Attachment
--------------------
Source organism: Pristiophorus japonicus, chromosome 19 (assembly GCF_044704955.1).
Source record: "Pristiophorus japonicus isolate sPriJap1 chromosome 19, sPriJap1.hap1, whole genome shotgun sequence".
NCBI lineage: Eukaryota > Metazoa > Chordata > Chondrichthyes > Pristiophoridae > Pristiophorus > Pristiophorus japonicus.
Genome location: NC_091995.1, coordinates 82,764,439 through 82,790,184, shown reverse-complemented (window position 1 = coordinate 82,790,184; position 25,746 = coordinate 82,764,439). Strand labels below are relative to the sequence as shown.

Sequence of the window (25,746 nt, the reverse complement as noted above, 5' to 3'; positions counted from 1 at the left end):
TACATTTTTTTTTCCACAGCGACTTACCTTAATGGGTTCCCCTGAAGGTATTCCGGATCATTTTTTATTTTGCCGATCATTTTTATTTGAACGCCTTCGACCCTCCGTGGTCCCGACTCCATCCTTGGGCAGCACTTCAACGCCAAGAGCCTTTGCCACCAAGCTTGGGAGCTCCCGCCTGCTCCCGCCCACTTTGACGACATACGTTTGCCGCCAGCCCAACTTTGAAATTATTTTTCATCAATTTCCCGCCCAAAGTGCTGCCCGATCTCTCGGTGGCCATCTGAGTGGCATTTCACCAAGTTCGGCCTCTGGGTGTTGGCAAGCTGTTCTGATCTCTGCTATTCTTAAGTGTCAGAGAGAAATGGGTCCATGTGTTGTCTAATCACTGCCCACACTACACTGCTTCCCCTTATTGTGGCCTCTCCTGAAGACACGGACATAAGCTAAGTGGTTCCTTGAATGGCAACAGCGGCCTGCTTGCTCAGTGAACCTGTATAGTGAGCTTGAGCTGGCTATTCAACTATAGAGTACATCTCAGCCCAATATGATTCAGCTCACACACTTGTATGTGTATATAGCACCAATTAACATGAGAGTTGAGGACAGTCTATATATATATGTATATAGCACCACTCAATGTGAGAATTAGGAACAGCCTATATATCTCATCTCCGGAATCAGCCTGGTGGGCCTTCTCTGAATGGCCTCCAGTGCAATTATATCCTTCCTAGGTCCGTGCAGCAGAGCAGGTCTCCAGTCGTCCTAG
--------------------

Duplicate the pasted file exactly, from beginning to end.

Source organism: Pristiophorus japonicus, chromosome 19 (assembly GCF_044704955.1).
Source record: "Pristiophorus japonicus isolate sPriJap1 chromosome 19, sPriJap1.hap1, whole genome shotgun sequence".
NCBI lineage: Eukaryota > Metazoa > Chordata > Chondrichthyes > Pristiophoridae > Pristiophorus > Pristiophorus japonicus.
Genome location: NC_091995.1, coordinates 82,764,439 through 82,790,184, shown reverse-complemented (window position 1 = coordinate 82,790,184; position 25,746 = coordinate 82,764,439). Strand labels below are relative to the sequence as shown.

Sequence of the window (25,746 nt, the reverse complement as noted above, 5' to 3'; positions counted from 1 at the left end):
TACATTTTTTTTTCCACAGCGACTTACCTTAATGGGTTCCCCTGAAGGTATTCCGGATCATTTTTTATTTTGCCGATCATTTTTATTTGAACGCCTTCGACCCTCCGTGGTCCCGACTCCATCCTTGGGCAGCACTTCAACGCCAAGAGCCTTTGCCACCAAGCTTGGGAGCTCCCGCCTGCTCCCGCCCACTTTGACGACATACGTTTGCCGCCAGCCCAACTTTGAAATTATTTTTCATCAATTTCCCGCCCAAAGTGCTGCCCGATCTCTCGGTGGCCATCTGAGTGGCATTTCACCAAGTTCGGCCTCTGGGTGTTGGCAAGCTGTTCTGATCTCTGCTATTCTTAAGTGTCAGAGAGAAATGGGTCCATGTGTTGTCTAATCACTGCCCACACTACACTGCTTCCCCTTATTGTGGCCTCTCCTGAAGACACGGACATAAGCTAAGTGGTTCCTTGAATGGCAACAGCGGCCTGCTTGCTCAGTGAACCTGTATAGTGAGCTTGAGCTGGCTATTCAACTATAGAGTACATCTCAGCCCAATATGATTCAGCTCACACACTTGTATGTGTATATAGCACCAATTAACATGAGAGTTGAGGACAGTCTATATATATATGTATATAGCACCACTCAATGTGAGAATTAGGAACAGCCTATATATCTCATCTCCGGAATCAGCCTGGTGGGCCTTCTCTGAATGGCCTCCAGTGCAATTATATCCTTCCTAGGTCCGTGCAGCAGAGCAGGTCTCCAGTCGTCCTAG